Objective: The children will learn about habitats and create a habitat for crickets.
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Note: Before starting the activity, use a sharp knife to place small air holes in the lid of the container.
A habitat is a place where an animal naturally lives or a plant naturally grows. A habitat is composed of five basic elements: food, water, air, shelter, and space. A healthy habitat provides everything an animal needs to survive and grow. In North America, there are many different types of habitats, such as forests, grasslands, deserts, and wetlands. Crickets live in almost any environment—forests, grasslands, wetlands, caves, beaches, and underground. Crickets, like other animals, will make their home wherever they can find food, water, air, shelter, and space.
There are more than 900 different kinds of crickets, but the most common are house crickets and field crickets. Field crickets live outdoors and eat decaying plant matter and seedlings. House crickets begin looking for warm places to escape the cool nights in early fall. House crickets can be found in basements, closets, fireplaces, cupboards, garages, and almost anywhere in or near a house. House crickets eat almost anything in sight.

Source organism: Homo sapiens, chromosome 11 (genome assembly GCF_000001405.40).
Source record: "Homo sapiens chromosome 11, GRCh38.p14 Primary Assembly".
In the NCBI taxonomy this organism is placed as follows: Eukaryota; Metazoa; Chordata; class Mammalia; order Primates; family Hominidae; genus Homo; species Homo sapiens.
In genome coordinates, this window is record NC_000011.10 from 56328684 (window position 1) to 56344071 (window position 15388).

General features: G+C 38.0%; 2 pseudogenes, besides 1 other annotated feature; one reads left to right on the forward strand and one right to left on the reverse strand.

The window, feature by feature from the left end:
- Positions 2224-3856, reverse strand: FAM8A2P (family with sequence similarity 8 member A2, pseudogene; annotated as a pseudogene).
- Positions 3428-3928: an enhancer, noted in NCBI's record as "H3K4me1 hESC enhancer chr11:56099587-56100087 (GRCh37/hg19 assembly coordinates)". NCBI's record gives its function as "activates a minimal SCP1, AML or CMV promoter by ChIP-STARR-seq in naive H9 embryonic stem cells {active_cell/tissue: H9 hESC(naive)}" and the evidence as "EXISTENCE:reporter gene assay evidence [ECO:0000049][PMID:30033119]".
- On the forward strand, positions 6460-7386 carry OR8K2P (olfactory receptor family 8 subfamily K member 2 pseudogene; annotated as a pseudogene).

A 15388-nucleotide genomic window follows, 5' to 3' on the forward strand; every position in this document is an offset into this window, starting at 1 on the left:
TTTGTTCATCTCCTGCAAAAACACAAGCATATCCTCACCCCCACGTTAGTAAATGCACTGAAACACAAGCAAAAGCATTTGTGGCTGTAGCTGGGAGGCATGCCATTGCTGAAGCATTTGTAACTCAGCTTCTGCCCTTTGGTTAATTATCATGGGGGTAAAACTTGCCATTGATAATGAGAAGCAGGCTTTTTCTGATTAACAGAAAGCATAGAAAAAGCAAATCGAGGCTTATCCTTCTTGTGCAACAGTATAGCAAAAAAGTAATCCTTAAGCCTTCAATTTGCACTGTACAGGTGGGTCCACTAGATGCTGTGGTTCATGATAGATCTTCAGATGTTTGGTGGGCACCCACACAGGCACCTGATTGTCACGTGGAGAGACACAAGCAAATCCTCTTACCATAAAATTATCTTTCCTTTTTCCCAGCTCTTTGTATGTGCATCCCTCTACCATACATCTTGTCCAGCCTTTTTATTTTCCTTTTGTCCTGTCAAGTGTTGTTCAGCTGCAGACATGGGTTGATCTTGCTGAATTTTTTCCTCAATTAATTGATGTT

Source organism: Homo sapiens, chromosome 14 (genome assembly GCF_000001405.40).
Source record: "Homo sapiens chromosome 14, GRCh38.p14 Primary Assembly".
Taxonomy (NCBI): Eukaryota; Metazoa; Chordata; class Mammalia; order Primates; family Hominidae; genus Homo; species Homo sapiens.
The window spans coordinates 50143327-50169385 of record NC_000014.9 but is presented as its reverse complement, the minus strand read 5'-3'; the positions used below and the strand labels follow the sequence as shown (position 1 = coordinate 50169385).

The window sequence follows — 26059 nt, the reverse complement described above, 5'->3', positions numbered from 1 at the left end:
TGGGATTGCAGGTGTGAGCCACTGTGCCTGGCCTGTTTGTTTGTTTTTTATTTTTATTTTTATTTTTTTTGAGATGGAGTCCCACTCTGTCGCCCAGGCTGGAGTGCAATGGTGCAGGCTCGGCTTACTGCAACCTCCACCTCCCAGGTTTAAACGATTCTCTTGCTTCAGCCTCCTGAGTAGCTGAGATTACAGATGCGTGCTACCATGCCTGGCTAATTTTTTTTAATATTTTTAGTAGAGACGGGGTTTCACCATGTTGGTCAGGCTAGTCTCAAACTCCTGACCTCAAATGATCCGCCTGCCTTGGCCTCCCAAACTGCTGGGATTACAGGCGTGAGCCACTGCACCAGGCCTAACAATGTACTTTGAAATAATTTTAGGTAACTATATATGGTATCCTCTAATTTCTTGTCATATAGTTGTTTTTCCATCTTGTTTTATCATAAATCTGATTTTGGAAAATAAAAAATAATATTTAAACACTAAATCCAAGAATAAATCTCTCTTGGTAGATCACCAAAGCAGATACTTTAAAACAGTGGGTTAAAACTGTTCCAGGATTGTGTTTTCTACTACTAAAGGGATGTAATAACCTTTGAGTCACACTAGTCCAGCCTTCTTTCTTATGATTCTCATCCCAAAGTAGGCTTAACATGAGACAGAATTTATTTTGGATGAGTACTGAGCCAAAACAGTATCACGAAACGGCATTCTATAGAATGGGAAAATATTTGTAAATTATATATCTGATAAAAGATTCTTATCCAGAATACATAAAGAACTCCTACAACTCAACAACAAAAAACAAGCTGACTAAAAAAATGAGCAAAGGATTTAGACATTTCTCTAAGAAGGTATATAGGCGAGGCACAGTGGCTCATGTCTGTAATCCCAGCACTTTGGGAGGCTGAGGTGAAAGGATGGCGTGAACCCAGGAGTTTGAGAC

Visit the Delaware Museum of Natural History website
These lessons are aligned with the Common Core State Standards ("CCSS"). The CCSS provide a consistent, clear understanding of the concepts and skills children are expected to learn and guide teachers to provide their students with opportunities to gain these important skills and foundational knowledge.
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There are currently no Common Core Standards for pre-k, but these lessons are aligned as closely as possible to capture the requirements and meet the goals of Common Core Standards. However, these lessons were neither reviewed or approved by the National Governors Association Center for Best Practices or the Council of Chief State School Officers, which together are the owners and developers of the Common Core State Standards.